Casco Peak is the 69th highest peak in Colorado and part of the Centennials. People seeking to climb the 100 highest must climb this peak. It is part of the spectacular Sawatch Range which is known for its many 14,000 ft peaks and broad gentle slopes which often make great backcountry skiing destinations. Casco is right across a basin from the highest peak in Colorado, Mt. Elbert therefore it is not climbed very frequently. You can enjoy a beautiful day of solitude in climbing this mountain while looking across the valley to see a herd of people on Mount Elbert. Casco is often coupled with a climb of Frasco Benchmark (13876 ft) and French Mountain (13940 ft). French Mountain is a ranked peak but Frasco Benchmark is not considered an official peak since it has less than 300 feet of clean prominence. Nevertheless the ridge hike from Casco to Frasco Benchmark and then on to French Mountain is a classic Colorado ridge hike. While you enjoy a peaceful snack on the summit see if you can spot the myriads on top of Elbert!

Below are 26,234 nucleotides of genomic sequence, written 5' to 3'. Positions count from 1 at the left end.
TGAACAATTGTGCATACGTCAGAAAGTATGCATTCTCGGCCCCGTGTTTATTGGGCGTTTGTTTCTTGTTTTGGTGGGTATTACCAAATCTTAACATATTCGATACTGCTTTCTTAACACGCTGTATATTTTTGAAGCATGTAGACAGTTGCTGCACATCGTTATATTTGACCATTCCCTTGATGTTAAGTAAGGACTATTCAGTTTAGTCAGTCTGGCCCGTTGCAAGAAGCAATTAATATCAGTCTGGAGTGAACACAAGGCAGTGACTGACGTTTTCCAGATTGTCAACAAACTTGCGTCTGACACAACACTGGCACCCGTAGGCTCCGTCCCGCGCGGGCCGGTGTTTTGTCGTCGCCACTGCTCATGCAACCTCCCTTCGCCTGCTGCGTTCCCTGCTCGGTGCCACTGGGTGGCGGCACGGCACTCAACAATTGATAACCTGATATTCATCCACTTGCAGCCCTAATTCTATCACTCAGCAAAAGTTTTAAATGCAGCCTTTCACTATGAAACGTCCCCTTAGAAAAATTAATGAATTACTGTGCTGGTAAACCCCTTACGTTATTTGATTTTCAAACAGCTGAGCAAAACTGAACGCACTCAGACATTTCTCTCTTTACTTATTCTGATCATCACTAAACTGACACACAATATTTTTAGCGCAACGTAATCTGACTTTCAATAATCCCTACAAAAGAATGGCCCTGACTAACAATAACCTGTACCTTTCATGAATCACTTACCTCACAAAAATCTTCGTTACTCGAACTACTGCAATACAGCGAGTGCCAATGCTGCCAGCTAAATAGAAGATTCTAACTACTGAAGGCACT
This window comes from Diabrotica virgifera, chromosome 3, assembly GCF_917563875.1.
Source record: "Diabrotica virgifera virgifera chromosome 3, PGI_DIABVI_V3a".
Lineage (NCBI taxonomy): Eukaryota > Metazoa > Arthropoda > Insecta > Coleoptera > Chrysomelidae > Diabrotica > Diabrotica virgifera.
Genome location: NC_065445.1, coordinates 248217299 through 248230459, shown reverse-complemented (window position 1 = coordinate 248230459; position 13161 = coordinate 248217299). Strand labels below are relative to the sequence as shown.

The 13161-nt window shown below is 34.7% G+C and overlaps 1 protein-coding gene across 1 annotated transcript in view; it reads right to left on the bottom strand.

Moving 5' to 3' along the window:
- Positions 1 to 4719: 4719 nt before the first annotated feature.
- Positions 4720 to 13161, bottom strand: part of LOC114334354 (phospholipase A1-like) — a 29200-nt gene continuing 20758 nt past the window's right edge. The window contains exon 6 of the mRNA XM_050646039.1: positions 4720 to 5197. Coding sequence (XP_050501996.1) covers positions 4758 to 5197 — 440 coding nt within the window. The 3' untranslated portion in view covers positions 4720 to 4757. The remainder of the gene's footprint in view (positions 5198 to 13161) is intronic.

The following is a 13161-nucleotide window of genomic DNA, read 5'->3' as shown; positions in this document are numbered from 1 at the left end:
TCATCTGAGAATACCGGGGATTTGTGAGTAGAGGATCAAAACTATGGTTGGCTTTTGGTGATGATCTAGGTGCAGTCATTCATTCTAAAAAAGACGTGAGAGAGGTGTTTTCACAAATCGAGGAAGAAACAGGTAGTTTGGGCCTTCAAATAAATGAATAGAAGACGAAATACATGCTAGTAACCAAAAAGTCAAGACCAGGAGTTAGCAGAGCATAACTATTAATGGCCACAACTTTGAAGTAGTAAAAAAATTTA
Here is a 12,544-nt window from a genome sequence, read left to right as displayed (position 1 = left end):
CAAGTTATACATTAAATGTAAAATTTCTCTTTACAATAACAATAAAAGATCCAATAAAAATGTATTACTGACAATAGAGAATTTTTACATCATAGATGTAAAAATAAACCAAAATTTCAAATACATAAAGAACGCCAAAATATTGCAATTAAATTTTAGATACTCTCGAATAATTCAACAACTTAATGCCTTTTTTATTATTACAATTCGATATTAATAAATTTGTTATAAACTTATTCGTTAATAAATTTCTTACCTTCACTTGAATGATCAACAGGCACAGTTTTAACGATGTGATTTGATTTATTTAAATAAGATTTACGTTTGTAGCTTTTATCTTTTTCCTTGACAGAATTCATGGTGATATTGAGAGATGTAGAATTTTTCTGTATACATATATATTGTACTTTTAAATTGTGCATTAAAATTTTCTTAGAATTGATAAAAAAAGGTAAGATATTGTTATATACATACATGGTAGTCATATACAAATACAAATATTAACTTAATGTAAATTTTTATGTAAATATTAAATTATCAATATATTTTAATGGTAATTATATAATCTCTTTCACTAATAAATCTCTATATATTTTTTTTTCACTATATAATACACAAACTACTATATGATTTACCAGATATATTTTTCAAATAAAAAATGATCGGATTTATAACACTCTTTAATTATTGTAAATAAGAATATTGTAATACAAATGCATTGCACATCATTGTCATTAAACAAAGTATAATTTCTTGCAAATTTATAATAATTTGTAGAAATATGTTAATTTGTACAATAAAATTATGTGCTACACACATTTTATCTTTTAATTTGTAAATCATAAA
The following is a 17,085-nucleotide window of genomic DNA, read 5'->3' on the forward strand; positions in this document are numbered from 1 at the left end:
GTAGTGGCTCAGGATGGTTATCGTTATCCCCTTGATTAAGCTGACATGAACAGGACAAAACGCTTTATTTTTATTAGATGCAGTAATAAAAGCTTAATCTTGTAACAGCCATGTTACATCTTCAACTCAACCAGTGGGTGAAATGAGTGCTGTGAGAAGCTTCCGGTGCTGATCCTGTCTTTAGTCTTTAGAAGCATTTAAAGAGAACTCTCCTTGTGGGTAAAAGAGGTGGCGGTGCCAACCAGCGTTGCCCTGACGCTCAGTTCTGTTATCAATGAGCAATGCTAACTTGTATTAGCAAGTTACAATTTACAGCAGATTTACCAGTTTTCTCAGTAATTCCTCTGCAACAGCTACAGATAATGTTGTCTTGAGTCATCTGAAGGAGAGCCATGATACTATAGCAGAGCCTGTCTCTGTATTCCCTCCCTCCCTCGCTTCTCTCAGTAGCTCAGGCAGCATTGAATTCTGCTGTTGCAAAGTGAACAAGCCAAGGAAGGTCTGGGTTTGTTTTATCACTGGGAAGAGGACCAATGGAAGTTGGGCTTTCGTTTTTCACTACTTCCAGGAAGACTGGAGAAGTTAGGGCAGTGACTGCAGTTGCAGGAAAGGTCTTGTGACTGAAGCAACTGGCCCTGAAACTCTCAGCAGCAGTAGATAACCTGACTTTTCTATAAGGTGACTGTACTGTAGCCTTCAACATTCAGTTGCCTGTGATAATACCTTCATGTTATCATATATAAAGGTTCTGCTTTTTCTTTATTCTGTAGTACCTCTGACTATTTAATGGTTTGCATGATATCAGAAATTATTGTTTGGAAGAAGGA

The book by Gerry and Jennifer Roach titled Colorado's Thirteeners from Hikes to Climbs has excellent driving and route descriptions. I highly recommend this book if you plan on doing much in Colorado. If you want to climb Casco Peak from the north (Halfmoon Creek) follow these directions. From Leadville drive a couple miles southwest on US 24. Turn west (right) onto CO 300 and measure from this point. If coming from the south in Buena Vista, go north on Highway 24 and turn left onto CO 300. Go 0.7 miles west to a left turn onto Lake County 11 (gravel road). Take a right turn at 1.8 miles onto a signed gravel road toward Halfmoon Creek. Pass Halfmoon Creek and Elbert Creek campgrounds as well as the Mt. Massive Trailhead and overflow parking area. At mile 9 reach the FS110-FS1103A road junction where passenger cars will need to park. 4WD vehicles can continue much further in summer, otherwise you'll have to walk the road. The drive up the road to the trailhead for Casco is pretty rough but can be done in a high clearance 4WD vehicle without any special modifications or equipment. Continue up this rough road and do an easy ford across a Halfmoon Creek (maybe not so easy in spring runoff-watch out!). Follow the road as it switchbacks up a hill, lots of rocks in the road here. After about a mile the road crosses another creek at about 10,800 ft. Most people park at this point, there are a couple of pullouts that can fit maybe 3-4 cars total. If you were gutsy you could ford the creek and continue but stock vehicles will have a tough time going much further as the road gets much worse. There is a 300 foot section that is especially bad but if you make it up that, you can drive all the way into the basin that is surrounded by French, Frasco, and Casco Peaks on the west side and Mt. Elbert on the east side. The road ends at the old Iron Mike Mine at 12,800 feet but if you get this far the climb becomes merely a short jaunt worthy of maybe an hour or two!